Upper Canada

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The Province of Upper Canada (French: province du Haut-Canada) was a Political division in British Canada established in 1791 by the British Empire to govern the center third of the lands in their Canadian colony at the outbreak of the Napoleonic Wars with the former owner of the region, France. The new province remained the government of the colonial territory for the next fifty years of growth and settlement.

Upper Canada officially existed from 26 December 1791 to 10 February 1841 and generally comprised present-day Southern Ontario. The geopolitical prefix "upper" in its name reflected its geographic position higher up the river basin or closer to the headwaters of the St. Lawrence River than that of Lower Canada or present day Quebec to the northeast.

Upper Canada included all of modern-day southern Ontario and all those areas of northern Ontario in the pays d'en haut which had formed part of New France, essentially the watersheds of the Ottawa River, Lake Huron, and Lake Superior. It did not include any lands within the watershed of Hudson Bay.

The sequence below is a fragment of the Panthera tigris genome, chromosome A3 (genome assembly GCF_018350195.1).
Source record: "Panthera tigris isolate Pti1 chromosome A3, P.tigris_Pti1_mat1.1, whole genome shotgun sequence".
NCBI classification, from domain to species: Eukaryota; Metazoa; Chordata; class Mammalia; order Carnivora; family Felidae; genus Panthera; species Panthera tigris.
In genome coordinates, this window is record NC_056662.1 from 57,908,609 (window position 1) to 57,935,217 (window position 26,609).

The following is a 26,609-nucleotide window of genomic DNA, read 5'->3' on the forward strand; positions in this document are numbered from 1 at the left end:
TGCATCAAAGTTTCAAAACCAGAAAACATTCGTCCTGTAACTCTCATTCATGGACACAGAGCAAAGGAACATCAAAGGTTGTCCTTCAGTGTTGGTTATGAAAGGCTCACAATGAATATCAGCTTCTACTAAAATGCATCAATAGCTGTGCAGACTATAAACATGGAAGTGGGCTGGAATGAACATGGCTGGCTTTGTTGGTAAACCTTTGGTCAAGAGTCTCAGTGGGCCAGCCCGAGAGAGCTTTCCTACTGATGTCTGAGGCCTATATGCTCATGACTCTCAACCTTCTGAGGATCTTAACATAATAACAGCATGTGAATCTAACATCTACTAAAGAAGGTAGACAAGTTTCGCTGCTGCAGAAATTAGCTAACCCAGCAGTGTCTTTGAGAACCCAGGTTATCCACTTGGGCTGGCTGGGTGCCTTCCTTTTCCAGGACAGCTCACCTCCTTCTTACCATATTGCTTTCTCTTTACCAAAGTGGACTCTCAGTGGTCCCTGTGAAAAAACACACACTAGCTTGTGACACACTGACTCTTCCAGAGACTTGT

Background history

All of Canada passed from French control into British control when the Treaty of Paris (1763) ended the French and Indian War in America. The new possession was initially organized under a military governor as distinct British Canadian provinces — initially keeping the modern territories of southern Ontario and southern Quebec as one undifferentiated province of Quebec, as it had been under the French in New France.

Upper Canada, which was located west of Montreal and Quebec in the upper river basin, soon began receiving many English-speaking settlers from Great Britain, and would, barely a decade later, see many other such English-speaking refugees flood the area (originating as Loyalists in the American Revolution). Consequently, this region quickly became culturally distinct but was nonetheless, despite troubles from this ongoing and accelerating cultural clash, the whole territory was maintained by the British colonial government as initially acquired: Today's southern Ontario and southern Quebec were attached under one government and the administered territories were kept in the period 1763–1791 as part of the extant society as the Province of Quebec — which was French speaking, had French cultural behavioral expectations and practices, and especially annoying to Protestants, was subject to the same Roman Catholic–based laws.

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